Brad Feld wrote about it here. Seth Levine wrote about it here. (Two highly respected VC’s that attended the Boulder weekend.)

Any other questions?


After the fallout over Toronto most people might take some time out to re-group and rethink the idea. Hyde was unbowed. He moved on to New York.

Unfortunately by this time Hyde was finding his idea was spreading without his control. In fact, it was taking on a life of its own and had now crossed the Atlantic.

During September 21-23 in Hamburg, Germany, entrepreneur Cem Basman took the ‘create a startup in a weekend’ idea to a new level with a highly organised event – at least from what one can gather from the blog, and this youtube video. The Hamburg results certainly sound impressive. Edelbild is now a British limited company with 82 equal shareholders, funded with 250 Euros, and it has even had offers of venture money. Edelbild will be an online marketplace for image editing where pros or semi-pro can upload pictures and get them edited or re-touched for a low cost.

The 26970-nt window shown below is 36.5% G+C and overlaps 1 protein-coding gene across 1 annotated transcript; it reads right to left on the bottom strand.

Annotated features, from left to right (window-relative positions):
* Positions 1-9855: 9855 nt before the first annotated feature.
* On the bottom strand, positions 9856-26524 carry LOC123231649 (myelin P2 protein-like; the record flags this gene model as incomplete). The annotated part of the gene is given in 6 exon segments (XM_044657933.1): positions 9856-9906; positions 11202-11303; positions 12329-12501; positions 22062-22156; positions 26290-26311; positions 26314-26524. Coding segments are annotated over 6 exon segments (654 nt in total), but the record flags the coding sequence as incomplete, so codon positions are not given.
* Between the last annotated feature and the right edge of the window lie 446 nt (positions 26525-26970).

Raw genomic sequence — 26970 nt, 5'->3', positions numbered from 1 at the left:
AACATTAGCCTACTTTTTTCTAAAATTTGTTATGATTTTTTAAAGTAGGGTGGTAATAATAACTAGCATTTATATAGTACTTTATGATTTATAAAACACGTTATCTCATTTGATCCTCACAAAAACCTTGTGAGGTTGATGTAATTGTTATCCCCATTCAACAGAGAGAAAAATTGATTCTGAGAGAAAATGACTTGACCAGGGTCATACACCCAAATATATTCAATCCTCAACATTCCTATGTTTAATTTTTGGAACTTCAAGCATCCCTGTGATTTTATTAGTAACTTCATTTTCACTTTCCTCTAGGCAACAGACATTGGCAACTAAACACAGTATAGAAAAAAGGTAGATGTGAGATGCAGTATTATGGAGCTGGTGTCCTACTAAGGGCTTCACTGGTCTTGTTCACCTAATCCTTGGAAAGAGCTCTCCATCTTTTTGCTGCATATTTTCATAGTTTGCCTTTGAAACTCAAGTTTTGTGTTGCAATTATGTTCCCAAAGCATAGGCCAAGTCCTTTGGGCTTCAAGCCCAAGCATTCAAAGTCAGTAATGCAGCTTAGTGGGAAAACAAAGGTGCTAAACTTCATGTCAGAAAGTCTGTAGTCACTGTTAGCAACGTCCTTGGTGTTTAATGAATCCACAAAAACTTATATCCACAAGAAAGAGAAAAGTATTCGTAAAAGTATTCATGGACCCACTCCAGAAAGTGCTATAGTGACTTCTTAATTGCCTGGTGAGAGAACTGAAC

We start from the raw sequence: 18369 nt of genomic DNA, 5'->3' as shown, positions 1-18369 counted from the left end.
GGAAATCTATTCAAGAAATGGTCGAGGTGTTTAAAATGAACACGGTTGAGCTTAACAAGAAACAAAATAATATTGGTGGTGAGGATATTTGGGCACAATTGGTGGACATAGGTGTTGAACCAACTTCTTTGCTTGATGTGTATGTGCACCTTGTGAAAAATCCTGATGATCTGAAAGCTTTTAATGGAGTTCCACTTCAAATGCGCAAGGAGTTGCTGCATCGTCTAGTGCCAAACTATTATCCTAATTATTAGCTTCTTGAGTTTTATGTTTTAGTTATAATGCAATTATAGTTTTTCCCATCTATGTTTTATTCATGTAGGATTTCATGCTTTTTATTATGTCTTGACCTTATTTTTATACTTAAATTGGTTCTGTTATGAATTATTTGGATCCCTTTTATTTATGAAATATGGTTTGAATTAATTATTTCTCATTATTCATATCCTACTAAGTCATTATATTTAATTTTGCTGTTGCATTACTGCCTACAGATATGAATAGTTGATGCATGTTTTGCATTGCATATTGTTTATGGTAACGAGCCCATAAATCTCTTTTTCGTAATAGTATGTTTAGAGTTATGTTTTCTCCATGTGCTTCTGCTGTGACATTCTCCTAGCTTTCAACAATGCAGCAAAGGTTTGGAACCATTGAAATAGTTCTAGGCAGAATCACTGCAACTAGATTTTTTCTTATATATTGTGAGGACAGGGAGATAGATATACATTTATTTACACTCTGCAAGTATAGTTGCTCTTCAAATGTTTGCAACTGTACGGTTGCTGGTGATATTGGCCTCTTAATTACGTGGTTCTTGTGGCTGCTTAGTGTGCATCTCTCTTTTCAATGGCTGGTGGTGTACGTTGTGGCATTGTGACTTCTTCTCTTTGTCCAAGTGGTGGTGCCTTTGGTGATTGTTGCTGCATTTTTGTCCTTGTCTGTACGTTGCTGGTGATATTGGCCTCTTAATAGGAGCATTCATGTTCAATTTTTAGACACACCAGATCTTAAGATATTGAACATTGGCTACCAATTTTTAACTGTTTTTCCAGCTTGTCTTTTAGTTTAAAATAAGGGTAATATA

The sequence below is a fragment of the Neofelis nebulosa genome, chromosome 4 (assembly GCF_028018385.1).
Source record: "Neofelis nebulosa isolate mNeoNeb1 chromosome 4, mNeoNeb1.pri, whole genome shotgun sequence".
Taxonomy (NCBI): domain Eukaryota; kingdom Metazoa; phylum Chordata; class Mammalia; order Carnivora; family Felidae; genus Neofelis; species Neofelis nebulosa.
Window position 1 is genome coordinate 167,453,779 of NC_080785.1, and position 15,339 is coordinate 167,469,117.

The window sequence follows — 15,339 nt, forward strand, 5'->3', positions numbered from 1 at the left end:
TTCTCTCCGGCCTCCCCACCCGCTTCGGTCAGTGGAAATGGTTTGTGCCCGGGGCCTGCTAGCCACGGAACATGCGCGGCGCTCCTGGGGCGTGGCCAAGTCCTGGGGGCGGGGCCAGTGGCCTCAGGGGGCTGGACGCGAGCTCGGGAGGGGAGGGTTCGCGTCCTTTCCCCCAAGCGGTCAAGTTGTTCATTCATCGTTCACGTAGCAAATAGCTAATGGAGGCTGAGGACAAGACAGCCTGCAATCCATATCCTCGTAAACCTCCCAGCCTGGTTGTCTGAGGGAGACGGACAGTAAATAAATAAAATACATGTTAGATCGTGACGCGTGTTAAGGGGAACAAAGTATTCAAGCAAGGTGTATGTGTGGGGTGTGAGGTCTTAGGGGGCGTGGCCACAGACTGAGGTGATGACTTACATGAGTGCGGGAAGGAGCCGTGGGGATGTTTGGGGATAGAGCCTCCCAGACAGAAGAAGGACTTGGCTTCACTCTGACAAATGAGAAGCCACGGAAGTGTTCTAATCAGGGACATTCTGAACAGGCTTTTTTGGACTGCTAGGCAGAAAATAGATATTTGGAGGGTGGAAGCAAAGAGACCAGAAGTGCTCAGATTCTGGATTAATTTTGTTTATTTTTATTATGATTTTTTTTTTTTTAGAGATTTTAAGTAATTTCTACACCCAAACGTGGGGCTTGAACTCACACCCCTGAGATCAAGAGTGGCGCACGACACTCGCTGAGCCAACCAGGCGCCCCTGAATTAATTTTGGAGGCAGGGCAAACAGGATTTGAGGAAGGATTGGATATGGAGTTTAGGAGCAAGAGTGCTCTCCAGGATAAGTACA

With Hamburg’s event rumbling on without him (though acknowledging him), Hyde flew into New York that same weekend. The group that assembled there created a site called Favoreats which allows you to say where you like to eat in your city (in the US). But when I checked, the site is still in beta and has scant information about its next moves other than “Sign up to get an announcement when we launch.”

Next up was Houston (September 28-30 ). Having looked at the blog, it appears participants enjoyed their time creating (still in beta) a site to connects PRs with influencer blogs. TipDish has no information on the company behind it on the site.